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Favorite brands as cultural objects modulate reward circuit

Schaefer, Michael; Rotte, Michael

doi: 10.1097/WNR.0b013e328010ac84
Brain Imaging

On the basis of the hypothesis that brands may function as reward stimuli, we investigated brain responses to favorite brands. Participants viewed brand logos while we measured cortical activity with functional magnetic resonance imaging. Results revealed activity in the striatum for favorite brands that positively correlated with sports and luxury characteristics, but negatively with attributions to a brand of rational choice. Reduced activation of a single region in the dorsolateral prefrontal cortex was demonstrated when viewing the most beloved brand, possibly suggesting reduced strategic reasoning on the basis of affect. The results propose that brands that have been associated with appetitive stimuli owing to marketing efforts engage brain networks similar to those engaged by artificially associated reward stimuli. Moreover, social stimuli may function as secondary inducers of reward mechanisms.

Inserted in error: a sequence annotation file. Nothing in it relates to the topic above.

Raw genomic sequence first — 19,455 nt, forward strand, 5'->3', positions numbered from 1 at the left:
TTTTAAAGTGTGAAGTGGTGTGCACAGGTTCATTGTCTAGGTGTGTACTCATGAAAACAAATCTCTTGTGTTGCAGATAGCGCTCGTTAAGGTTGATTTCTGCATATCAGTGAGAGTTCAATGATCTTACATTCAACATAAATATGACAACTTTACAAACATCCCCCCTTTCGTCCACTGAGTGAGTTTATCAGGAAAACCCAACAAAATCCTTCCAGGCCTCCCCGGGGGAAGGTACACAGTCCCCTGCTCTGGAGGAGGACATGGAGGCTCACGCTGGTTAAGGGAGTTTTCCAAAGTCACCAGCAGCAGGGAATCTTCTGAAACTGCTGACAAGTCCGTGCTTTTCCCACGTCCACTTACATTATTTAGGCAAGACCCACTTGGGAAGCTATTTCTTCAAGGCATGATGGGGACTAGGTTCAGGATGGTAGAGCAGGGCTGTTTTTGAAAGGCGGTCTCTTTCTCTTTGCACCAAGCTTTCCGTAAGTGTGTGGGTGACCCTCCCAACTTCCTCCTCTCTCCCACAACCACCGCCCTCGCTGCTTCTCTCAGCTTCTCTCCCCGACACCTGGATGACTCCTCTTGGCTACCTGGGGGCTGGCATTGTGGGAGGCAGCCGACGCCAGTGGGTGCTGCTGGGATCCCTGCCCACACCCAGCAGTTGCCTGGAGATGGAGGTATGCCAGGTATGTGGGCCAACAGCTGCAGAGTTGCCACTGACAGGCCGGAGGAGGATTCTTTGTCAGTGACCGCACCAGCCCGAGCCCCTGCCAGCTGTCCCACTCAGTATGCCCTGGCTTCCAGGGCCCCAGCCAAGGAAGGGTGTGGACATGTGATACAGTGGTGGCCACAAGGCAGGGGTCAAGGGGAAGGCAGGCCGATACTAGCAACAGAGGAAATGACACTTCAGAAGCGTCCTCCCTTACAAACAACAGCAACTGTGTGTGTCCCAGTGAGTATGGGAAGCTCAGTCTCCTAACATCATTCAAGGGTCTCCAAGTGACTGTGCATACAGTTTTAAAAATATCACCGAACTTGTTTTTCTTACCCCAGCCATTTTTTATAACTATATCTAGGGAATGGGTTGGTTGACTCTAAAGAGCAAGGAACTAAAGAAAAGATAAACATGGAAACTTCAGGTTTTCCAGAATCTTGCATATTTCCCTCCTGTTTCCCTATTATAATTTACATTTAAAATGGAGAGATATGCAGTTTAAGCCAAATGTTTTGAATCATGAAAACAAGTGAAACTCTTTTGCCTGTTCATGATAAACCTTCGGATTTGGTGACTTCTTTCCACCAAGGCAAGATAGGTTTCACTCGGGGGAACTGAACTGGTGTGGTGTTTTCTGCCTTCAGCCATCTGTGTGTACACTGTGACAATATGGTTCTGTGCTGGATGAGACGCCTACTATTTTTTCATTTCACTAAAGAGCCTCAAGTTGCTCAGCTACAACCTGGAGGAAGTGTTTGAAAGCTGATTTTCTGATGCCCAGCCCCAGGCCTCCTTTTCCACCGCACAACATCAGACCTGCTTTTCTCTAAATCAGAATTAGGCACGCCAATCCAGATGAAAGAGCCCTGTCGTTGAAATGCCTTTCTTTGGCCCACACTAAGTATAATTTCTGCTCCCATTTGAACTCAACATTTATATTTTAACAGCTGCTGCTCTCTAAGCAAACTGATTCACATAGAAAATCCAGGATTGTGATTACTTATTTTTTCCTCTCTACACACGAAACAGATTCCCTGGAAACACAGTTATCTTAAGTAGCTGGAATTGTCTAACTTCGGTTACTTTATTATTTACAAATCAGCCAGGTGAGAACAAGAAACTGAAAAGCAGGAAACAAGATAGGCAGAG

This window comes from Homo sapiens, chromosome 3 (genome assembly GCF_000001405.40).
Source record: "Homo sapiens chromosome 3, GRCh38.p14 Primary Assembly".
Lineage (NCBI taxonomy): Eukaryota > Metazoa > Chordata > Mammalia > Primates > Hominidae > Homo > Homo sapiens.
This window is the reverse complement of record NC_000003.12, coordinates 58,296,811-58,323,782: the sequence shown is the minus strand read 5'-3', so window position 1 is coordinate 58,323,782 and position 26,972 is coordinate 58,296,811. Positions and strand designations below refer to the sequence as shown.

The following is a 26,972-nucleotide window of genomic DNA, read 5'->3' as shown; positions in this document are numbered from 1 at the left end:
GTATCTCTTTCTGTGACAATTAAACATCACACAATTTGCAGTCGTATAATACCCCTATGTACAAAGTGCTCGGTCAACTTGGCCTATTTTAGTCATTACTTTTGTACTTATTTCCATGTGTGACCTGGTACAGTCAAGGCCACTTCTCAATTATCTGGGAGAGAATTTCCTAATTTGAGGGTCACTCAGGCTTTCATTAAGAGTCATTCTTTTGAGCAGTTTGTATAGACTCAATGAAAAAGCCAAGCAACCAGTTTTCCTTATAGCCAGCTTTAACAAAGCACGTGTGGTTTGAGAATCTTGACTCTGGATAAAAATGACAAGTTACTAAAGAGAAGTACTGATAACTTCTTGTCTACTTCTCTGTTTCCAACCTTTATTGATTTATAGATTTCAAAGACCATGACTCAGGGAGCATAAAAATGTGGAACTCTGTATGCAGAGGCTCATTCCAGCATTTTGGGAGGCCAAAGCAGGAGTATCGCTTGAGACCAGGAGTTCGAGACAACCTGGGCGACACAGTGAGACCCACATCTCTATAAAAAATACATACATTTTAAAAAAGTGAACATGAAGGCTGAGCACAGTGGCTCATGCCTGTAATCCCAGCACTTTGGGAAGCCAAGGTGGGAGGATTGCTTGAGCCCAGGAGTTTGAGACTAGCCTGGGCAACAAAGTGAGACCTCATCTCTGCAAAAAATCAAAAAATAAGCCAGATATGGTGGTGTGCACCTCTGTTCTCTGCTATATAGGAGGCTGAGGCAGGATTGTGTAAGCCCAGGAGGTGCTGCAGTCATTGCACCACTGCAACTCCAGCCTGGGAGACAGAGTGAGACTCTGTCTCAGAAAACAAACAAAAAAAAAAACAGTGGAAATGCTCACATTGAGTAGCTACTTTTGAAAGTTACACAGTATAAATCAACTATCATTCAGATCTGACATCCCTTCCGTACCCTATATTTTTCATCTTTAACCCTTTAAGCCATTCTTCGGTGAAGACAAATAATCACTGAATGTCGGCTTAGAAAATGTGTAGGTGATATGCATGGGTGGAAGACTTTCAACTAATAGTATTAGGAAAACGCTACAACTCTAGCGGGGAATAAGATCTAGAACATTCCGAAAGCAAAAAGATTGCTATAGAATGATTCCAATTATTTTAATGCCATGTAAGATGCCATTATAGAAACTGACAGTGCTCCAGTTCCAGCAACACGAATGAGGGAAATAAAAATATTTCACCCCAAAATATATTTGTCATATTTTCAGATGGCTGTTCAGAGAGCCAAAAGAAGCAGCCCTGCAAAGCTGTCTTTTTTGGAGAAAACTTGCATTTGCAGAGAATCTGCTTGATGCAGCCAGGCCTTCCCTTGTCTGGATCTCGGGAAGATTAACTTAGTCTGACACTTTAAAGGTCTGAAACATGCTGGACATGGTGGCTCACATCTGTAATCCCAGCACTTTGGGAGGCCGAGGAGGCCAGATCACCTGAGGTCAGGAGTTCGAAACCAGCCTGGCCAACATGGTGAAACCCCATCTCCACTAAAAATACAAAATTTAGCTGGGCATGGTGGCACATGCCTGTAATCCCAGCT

Department of Neurology II, Otto-von-Guericke University Magdeburg, Magdeburg, Germany

Correspondence and requests for reprints to Dr Michael Schaefer, PhD, Department of Neurology II, Otto-von-Guericke University Magdeburg, 39120 Magdeburg, Germany

Tel: +49 391 6721746; fax: +49 391 6715233; e-mail: mischa@neuro2.med.uni-magdeburg.de

Sponsorship: M.S. was supported by the Deutsche Forschungsgemeinschaft (Scha105/1-3) and M.R. was supported by BMBF-grant 01GO0202 (CAI).

Received 18 July 2006; accepted 8 September 2006

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